The physical processing cores support both general-purpose registers and special-purpose registers. Special-purpose registers may comprise, for example, Floating-Point Unit (FPU) registers used for floating-point computations, Single-Instruction Multiple-Data (SIMD) registers used for SIMD operations, or vector registers used for vector computations.
In most practical scenarios, the special-purpose registers are used by relatively few software applications. If, however, VCPUs that use the special-purpose registers are assigned to the same physical processing core, context switching between them typically incurs considerable overhead. Such context switching typically involves storing the context of one VCPU (including the special-purpose registers content) in Random Access Memory (RAM), and loading the context of another VCPU (including the special-purpose registers content) from RAM.
In some embodiments, the hypervisor assigns the VCPUs to the processing cores in a manner that reduces or eliminates this overhead. Typically, the hypervisor aims to assign VCPUs that use the special-purpose registers to different physical processing cores. When total separation is not possible, the hypervisor may aim to distribute the usage of the special-purpose registers as much as possible among the physical processing cores, and thus reduce the usage of the special-purpose registers per physical processing core. Various scheduling schemes that achieve this goal are described herein.
In an embodiment, the hypervisor monitors the operation of the various VCPUs, and assigns each VCPU a score that is indicative of the level of usage of the special-purpose registers by the VCPU. In one example implementation, the score comprises a single bit, e.g., “1” for a VCPU that uses the special-purpose registers and “0” for a VCPU that does not. The hypervisor then assigns VCPUs to physical processing cores based on the scores.
The embodiments described herein refer mainly to assigning VCPUs to physical processing cores, but the disclosed techniques can be used with other types of processing tasks. For example, the methods described herein can be used by an operating system for scheduling software threads that potentially use special-purpose registers. Moreover, the processing cores need not necessarily reside in a single computer. For example, the disclosed techniques can be used as part of a placement algorithm that assigns VMs to physical hosts.
System Description
FIG. 1 is a block diagram that schematically illustrates a computer 20, in accordance with an embodiment of the present invention. Computer 20 comprises a Central Processing Unit (CPU) 24 that comprises multiple physical processing cores 28, and a Random Access Memory (RAM) 30. Physical processing cores 28 are also referred to herein as processing cores, or simply cores for brevity.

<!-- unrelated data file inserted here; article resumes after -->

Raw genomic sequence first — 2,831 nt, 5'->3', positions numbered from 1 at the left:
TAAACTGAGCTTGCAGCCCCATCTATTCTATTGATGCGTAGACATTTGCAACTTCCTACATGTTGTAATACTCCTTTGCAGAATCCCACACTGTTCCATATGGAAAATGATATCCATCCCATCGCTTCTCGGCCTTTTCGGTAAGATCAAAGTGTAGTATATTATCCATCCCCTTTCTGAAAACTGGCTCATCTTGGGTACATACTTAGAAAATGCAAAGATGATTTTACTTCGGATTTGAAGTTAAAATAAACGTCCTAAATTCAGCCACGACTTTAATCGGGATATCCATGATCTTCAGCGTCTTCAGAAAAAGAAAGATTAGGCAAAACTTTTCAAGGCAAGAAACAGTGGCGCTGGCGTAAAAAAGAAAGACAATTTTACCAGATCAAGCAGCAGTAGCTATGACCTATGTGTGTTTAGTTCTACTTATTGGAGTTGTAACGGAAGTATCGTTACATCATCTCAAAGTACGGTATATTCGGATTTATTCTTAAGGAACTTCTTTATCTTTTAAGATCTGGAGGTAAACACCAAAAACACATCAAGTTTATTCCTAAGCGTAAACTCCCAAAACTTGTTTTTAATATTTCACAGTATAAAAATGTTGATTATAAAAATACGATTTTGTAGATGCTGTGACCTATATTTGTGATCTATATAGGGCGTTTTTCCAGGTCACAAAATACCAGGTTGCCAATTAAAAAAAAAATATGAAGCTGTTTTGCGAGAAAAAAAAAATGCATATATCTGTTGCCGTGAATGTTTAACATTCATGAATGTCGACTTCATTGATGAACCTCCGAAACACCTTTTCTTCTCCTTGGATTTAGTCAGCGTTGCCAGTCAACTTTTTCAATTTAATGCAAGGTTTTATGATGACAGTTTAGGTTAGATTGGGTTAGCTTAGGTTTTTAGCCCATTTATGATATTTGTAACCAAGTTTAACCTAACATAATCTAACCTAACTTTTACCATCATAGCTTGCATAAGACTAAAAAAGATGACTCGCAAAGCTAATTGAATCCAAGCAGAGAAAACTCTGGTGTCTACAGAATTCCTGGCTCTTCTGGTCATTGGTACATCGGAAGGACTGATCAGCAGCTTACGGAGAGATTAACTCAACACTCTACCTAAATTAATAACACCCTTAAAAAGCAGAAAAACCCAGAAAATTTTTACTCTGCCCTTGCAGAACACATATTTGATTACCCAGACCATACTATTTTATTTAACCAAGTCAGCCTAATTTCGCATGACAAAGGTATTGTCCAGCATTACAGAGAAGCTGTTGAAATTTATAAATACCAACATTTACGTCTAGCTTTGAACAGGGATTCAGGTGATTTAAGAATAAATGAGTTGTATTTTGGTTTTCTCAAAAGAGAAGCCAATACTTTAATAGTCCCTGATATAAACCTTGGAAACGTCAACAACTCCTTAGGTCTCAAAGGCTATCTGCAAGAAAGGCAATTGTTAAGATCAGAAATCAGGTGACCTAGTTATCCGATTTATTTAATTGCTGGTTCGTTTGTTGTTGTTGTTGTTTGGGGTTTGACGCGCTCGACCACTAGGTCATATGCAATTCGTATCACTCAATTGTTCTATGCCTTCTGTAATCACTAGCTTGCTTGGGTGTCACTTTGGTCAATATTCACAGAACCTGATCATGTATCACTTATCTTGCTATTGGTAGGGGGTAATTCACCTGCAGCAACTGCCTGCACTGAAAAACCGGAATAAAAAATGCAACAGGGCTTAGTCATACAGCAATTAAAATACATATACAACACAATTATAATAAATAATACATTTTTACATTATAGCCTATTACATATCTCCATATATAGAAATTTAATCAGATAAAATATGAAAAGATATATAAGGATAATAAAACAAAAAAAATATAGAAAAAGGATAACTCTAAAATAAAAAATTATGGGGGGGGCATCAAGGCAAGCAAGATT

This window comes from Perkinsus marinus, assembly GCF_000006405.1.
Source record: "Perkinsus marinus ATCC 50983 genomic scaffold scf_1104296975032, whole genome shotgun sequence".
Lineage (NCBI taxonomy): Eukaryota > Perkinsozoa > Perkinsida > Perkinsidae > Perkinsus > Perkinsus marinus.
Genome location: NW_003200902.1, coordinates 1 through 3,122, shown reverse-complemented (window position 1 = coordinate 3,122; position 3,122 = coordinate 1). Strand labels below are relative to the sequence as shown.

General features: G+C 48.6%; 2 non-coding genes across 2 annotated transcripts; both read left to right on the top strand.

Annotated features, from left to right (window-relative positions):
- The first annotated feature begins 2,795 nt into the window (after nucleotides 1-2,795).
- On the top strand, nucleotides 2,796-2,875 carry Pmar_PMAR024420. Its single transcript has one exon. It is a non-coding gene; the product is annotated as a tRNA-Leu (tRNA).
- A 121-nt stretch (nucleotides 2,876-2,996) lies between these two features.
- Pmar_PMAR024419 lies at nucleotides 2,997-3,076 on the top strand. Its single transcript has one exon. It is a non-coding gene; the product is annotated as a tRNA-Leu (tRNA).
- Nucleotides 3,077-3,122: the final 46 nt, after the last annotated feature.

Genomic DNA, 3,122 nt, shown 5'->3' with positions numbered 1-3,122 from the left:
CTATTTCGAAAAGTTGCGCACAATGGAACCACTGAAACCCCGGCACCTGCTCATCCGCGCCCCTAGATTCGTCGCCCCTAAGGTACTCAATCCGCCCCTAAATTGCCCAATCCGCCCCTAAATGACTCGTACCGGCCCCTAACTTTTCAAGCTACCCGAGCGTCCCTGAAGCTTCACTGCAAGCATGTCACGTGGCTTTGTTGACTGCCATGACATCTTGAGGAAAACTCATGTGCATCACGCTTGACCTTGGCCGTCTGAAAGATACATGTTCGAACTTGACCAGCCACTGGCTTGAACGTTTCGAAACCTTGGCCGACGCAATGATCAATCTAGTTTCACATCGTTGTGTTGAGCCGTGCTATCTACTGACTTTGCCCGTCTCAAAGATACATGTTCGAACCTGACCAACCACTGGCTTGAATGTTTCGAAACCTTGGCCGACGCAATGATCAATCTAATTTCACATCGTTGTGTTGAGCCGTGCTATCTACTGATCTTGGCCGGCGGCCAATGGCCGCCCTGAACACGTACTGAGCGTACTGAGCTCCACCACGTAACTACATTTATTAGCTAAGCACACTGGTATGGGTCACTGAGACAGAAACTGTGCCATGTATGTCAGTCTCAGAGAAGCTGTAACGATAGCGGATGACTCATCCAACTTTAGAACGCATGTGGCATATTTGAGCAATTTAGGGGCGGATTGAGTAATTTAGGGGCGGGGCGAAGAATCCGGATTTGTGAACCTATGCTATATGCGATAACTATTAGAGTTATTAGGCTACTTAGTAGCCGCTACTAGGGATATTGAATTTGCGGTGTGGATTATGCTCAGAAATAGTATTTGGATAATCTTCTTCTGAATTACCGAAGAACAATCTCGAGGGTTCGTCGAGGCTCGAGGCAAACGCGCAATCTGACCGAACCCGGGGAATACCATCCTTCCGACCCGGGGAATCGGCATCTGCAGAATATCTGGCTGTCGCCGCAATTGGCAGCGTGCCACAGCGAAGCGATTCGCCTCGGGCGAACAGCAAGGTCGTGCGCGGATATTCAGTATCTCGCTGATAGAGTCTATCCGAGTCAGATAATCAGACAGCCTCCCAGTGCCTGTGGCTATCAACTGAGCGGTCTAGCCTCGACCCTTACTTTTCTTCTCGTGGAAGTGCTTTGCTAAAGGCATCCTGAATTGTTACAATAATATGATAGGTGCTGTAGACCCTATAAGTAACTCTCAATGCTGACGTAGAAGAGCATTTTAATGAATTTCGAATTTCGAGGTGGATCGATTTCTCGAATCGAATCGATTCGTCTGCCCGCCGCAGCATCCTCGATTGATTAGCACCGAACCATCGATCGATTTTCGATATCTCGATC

A hypervisor 32 allocates physical resources of computer 20 to one or more Virtual Machines (VMs) 36 hosted by the computer. Hypervisor 32 is typically implemented as a software layer running on CPU 24. The physical resources allocated by the hypervisor may comprise, for example, resources of cores 28, RAM 30, as well as network communication or persistent storage resources (not shown in the figure).
In some embodiments, each VM 36 comprises one or more Virtual CPUs (VCPUs) 40 that emulate the operation of physical CPUs. Among the various resource allocation functions, hypervisor 32 assigns physical processing cores 28 to VCPUs 40 using methods that are described in detail below. In the present example, hypervisor 32 comprises a VCPU monitoring module 44 (also referred to as VCPU monitor) and a VCPU scheduling module 48 (also referred to as VCPU scheduler). Monitoring module 44 monitors the activity of VCPUs 40, and assesses the extent to which each VCPU uses special-purpose registers (e.g., FPU, SIMD and/or vector registers). Scheduling module 48 assigns cores 28 to VCPUs 40 based on this assessment.
The various elements of computer 20 may be implemented using hardware/firmware, such as in one or more Application-Specific Integrated Circuit (ASICs) or Field-Programmable Gate Array (FPGAs). Alternatively, some computer elements, such as hypervisor 32, may be implemented in software or using a combination of hardware/firmware and software elements. In some embodiments, CPU 24 and cores 28 comprise one or more general-purpose processors, which are programmed in software to carry out the functions described herein. The software may be downloaded to the processors in electronic form, over a network, for example, or it may, alternatively or additionally, be provided and/or stored on non-transitory tangible media, such as magnetic, optical, or electronic memory.
Assignment of Physical Processing Cores to VCPU'S Based on Usage of Special-Purpose Registers
In some embodiments, cores 28 of CPU 24 support at least two types of registers, referred to herein as general-purpose registers and special-purpose registers. The general-purpose registers are used for the majority of operation types. Typically, although not necessarily, the special-purpose registers have more bits than the general-purpose registers, and are dedicated to more complex operations.
Special-purpose registers may comprise, for example, Floating-Point Unit (FPU) registers used for floating-point computations, Single-Instruction Multiple-Data (SIMD) registers used for SIMD operations, or vector registers used for vector computations. Specific examples of special-purpose registers comprise, MMX, Streaming SIMD Extensions (SSE), SSE2, SSE3, Advanced Vector Extensions (AVX) and AVX2 registers. Alternatively, the disclosed techniques can be used with any other suitable special-purpose registers.